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Killer of Bradenton woman in 2001 case dead in Honduras

MANATEE -- A decade after her daughter was gunned down in Oneco, a Bradenton woman now must cope with the news that detectives believe the shooter has been gunned down himself in Honduras.

Juanita Martinez’s 20-year-old daughter, Rebecca, was shot six times on March 20, 2001, leaving, among many relatives, her then 5-month-old daughter, Mya Esabel Martinez.

Deputies with the Manatee County Sheriff’s Office believe the man who killed Rebecca Martinez was her former boyfriend, Jose Luis Alvarez, who last September was shot to death in Honduras in a drug-related crime, said Dave Bristow, a sheriff’s office spokesman.

The FBI this week confirmed that Alvarez was dead, allowing the sheriff’s office to close the case.

“I feel sad there was no justice because I wanted him to sit in jail and think about what he did,” Martinez said Thursday. “But now that he’s dead, I hope, for his soul, he asked forgiveness from God for killing my daughter.”

Officials with the sheriff’s office believe Alvarez left the United States shortly after the shooting and made his way to Honduras.

The fingerprints of the man killed in Honduras matched those on file for Alvarez, who went by the alias Jorge Alberto Alvarez in Honduras, Bristow said.

“This has been a long time coming,” Bristow said. “Apparently, Rebecca went over to his apartment and they got into an argument about child support for their daughter and he killed Rebecca. We had a lot of good evidence that pointed to Alvarez.”

Juanita Martinez cried Thursday when speaking about Rebecca, who would now be 30.

“She was a hard-working girl who started working at age 16,” Martinez said of her late daughter, the only girl she had along with six boys. “She liked to go out, but she knew when to come home.”

Martinez doesn’t agree that her daughter had gone to Alvarez’s apartment in the 6100 block of 15th Street East that night to ask for child support or money for diapers or milk, as some have said.

“She didn’t need money,” Martinez said. “She had a job with a check-cashing place paying $10 an hour and had her own car and bank account. She went over there just to tell him that he needed to be in his daughter’s life. We told her, ‘Don’t go near that man, we don’t need anything from him. Whatever you need, we can help you raise that girl.’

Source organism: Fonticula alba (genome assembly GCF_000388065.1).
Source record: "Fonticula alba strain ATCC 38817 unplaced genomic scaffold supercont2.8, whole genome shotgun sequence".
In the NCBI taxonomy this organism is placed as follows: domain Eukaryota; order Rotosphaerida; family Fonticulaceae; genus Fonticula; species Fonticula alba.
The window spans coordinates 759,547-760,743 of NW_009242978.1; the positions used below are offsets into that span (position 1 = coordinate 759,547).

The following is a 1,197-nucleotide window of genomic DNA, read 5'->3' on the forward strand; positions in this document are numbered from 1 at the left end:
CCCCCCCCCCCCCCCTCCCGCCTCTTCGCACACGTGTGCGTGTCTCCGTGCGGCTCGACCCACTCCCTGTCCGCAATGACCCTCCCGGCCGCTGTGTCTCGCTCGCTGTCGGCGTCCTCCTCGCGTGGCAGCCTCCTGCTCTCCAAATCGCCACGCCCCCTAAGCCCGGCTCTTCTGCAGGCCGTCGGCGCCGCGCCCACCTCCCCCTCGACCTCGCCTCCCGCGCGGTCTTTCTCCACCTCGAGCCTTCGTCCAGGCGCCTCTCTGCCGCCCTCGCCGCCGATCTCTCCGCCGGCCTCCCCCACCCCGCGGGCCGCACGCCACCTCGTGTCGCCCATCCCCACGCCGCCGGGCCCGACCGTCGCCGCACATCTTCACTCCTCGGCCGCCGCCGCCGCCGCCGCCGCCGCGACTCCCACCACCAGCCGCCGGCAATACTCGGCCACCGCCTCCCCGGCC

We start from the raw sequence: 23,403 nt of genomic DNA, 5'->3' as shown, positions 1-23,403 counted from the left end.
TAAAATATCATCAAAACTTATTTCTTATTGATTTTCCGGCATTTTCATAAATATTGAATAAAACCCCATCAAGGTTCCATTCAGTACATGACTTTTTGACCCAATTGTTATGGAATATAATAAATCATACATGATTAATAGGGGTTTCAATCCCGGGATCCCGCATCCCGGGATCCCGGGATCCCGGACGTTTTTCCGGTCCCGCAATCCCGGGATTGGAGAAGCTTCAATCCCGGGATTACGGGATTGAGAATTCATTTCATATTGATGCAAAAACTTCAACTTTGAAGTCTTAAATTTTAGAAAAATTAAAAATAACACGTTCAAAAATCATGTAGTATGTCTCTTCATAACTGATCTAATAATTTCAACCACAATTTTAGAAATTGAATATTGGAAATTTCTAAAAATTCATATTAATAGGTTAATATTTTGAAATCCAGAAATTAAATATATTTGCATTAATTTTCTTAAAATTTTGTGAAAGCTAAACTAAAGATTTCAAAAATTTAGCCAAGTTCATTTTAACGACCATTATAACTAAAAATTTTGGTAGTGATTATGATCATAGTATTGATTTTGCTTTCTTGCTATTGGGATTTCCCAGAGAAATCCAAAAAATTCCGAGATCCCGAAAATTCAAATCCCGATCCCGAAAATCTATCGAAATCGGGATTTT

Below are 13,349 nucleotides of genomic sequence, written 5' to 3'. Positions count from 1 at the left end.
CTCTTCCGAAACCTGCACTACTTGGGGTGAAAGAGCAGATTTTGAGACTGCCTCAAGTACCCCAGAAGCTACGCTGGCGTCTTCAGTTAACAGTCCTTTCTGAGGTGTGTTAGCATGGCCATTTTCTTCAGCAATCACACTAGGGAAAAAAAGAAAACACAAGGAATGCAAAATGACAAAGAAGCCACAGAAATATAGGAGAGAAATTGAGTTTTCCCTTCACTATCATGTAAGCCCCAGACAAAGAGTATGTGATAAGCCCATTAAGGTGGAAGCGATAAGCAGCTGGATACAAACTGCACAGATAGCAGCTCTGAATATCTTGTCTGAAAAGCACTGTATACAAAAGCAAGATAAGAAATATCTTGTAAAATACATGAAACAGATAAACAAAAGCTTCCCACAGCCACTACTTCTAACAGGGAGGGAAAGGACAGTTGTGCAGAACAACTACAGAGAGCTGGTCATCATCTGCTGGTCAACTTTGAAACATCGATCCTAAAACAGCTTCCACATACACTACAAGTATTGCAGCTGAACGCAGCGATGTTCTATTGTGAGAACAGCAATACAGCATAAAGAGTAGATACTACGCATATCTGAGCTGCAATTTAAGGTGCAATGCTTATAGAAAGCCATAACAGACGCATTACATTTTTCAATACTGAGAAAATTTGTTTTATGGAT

“But she said, ‘No, my daughter needs to know her father.’ She went over there and he killed her.”

Juanita Martinez has raised her granddaughter, now 10.

“Mya is a happy little girl who has grown up with six uncles that she calls her brothers,” Martinez said. “She’s like a little momma to all the little kids she meets.”

Juanita Martinez had held out hope over the past 10 years that Alvarez would be brought to justice. But the sheriff’s office could never bring him in.

“It was hard on me,” Martinez said. “I would think, ‘Why is it taking so long? Everyone else gets caught real quick.’

“But I believe that Honduras has laws that make it difficult to extradite. I know the deputies here tried their best to bring him back.”

Martinez’ sons want to see images of the dead man so they can get closure.

“They want to see pictures of the guy that got killed,” Martinez said. “I know they said there are some DNA matches. But we want to see the pictures.”

Several detectives have kept in touch with Martinez throughout the past decade, she said.

“I’ve told people I know that even if they did bring him to justice, it wouldn’t bring back Rebecca,” Martinez said. “I started going to church recently and because of that, I forgive my daughter’s killer. If I get mad, I won’t be a person who can help others. I have to forgive. I just hope now he has peace with God because if he doesn’t only God knows where he is going.”

Richard Dymond, Herald reporter, can be reached at 748-0411, ext. 6686.

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